The treatment of traumatic neuroma is still considered controversial. Conservative and operative therapy both have its advantage and disadvantage, which are listed in following content.
(1) Pharmacotherapy: Opioid analgesics, antidepressant drugs, antispasmodic drugs, α receptor blockers, and lidocaine are all used in the treatment of traumatic neuroma, but only have short-term therapeutic effect, and show significant side effects and declined therapeutic effect in long-term use [31–33]. Gabapentin and pregabalin are considered the effective medicine to inhibit central sensitization through affecting the calcium channels and reduce the excessive neurotransmitter release . (2) Repeated injection of lidocaine-hormone: It shows the symptom is improved in painful neuroma  but has significant side effects with long-term injection. (3) B ultrasound-guided percutaneous ethanol injection: can relieve painful neuroma significantly with continuous injection, and has high remission rate . (4) Transcutaneous magnetic stimulation (TMS): a rapid discharge of electric current is converted into dynamic magnetic flux for modulating neuronal functions . This analgesic effect seemed to be sustainable with repeated treatment delivered at a 6- to 8-week duration . (5) Injection of a tumor necrosis factor α blocker-enalapril to peripheral nerves can relieve the pain significantly . (6) Cryotherapy and radiofrequency ablation are both used in clinical treatment, but the therapeutic effect is unsatisfactory. Six months after radiofrequency ablation, there was significant decline in pain relief .
(1) Neuroma resection: Simple neuroma resection tends to have short-term therapeutic effect, together with relapse of neuroma . (2) Neuroma resection and ethanol injection: Appears to be only effective for patients who only suffer from short pain before operation, one-time nerve injury and one neuroma . (3) Neuroma resection and targeted nerve implantation (TNI): Such surgical method has been performed many times, and it is speculated to have a great role for prevention and treatment of neuroma . Its mechanism is as such: The proximal nerve ending at a secondary motor point is transplanted to an adjacent denervated muscle, and the regenerated axons may bifurcate and enter the myenteric motor nerve branches, so as to prevent formation of traumatic neuroma .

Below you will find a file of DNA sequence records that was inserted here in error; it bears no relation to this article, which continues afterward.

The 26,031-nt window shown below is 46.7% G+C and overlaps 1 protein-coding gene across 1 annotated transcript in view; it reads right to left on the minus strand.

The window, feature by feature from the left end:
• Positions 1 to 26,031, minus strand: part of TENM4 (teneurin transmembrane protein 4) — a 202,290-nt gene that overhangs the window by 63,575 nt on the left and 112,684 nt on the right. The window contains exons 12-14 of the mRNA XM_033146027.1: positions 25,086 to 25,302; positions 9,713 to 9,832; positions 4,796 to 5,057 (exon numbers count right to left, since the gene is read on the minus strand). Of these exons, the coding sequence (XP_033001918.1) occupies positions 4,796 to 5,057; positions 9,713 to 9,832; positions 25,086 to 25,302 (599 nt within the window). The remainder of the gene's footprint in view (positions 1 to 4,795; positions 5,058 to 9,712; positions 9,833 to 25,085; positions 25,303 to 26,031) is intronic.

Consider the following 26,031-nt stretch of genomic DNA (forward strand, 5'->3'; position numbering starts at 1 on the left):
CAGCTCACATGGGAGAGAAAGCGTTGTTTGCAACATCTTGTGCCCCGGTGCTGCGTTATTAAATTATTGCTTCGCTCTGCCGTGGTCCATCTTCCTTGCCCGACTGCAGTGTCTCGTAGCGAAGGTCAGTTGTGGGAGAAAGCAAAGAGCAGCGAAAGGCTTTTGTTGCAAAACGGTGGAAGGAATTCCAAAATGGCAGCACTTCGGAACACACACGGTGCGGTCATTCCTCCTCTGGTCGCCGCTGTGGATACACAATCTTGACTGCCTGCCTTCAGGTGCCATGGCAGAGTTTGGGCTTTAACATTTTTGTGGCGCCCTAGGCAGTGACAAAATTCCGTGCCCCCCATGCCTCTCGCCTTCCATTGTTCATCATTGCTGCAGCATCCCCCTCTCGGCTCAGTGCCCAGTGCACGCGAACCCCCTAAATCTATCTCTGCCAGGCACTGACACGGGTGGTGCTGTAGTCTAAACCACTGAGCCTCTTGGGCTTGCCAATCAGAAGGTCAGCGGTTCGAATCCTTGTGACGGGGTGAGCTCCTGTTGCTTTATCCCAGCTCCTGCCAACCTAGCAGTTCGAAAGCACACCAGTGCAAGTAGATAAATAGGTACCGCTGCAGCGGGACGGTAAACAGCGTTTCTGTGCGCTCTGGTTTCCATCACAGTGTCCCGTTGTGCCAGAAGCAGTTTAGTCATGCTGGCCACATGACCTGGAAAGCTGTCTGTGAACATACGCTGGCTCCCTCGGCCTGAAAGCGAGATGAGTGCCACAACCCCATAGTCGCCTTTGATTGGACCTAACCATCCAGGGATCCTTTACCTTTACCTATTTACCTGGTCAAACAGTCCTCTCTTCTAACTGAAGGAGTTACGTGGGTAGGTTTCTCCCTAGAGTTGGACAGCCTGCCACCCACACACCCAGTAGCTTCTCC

Adequate understanding of the traumatic neuroma appears essential. However, there remain many problems which require future research, such as (1) Should further remedial measures such as B ultrasound-guided percutaneous ethanol injection be taken after traumatic neuroma is confirmed by postoperative pathological report?; (2) Is it (traumatic neuroma) recurrent? Will it occur in sensory branch or motor branch?; (3) Does it develop to proximal trunk which is not adjacent with injured sites?; and (4) Is it useful to inject lidocaine when the nerve stump is closed? Further follow-up for condition of the patient and research is required.
Li Q, Gao EL, Yang YL, et al. Traumatic neuroma in a patient with breast cancer after mastectomy: a case report and review of the literature. World J Surg Oncol. 2012;10:35.
Cardoso TA, dos Santos KR, Franzotti AM, et al. Traumatic neuroma of the penis after circumcision—case report. An Bras Dermatol. 2015;90(3):397–9.
Hoverson KR, Sasaki GT, Wohltmann WE. Traumatic neuroma of the penis. Dermatol Online J. 2014;20(1):21252.
Allen KP, Hatanpaa KJ, Lemeshev Y, et al. Intratemporal traumatic neuromas of the facial nerve: evidence for multiple etiologies. Otol Neurotol. 2014;35(2):e69–72.
Lee EJ, Calcaterra TC, Zuckerbraun L. Traumatic neuromas of the head and neck. Ear Nose Throat J. 1998;77(8):670–4. 676.
Rainsbury JW, Whiteside OJ, Bottrill ID. Traumatic facial nerve neuroma following mastoid surgery: a case report and literature review. J Laryngol Otol. 2007;121(6):601–5.
Yabuuchi H, Kuroiwa T, Fukuya T, et al. Traumatic neuroma and recurrent lymphadenopathy after neck dissection: comparison of radiologic features. Radiology. 2004;233(2):523–9.
Provost N, Bonaldi VM, Sarazin L, et al. Amputation stump neuroma: ultrasound features. J Clin Ultrasound. 1997;25(2):85–9.
Zochodne DW, Theriault M, Sharkey KA, et al. Peptides and neuromas: calcitonin gene-related peptide, substance P, and mast cells in a mechanosensitive human sural neuroma. Muscle Nerve. 1997;20(7):875–80.
Ashkar L, Omeroglu A, Halwani F, et al. Post-traumatic neuroma following breast surgery. Breast J. 2013;19(6):671–2.
Koch H, Haas F, Hubmer M, et al. Treatment of painful neuroma by resection and nerve stump transplantation into a vein. Ann Plast Surg. 2003;51(1):45–50.
Thomas AJ, Bull MJ, Howard AC, et al. Peri operative ultrasound guided needle localisation of amputation stump neuroma. Injury. 1999;30(10):689–91.
Fisher GT, Boswick Jr JA. Neuroma formation following digital amputations. J Trauma. 1983;23(2):136–42.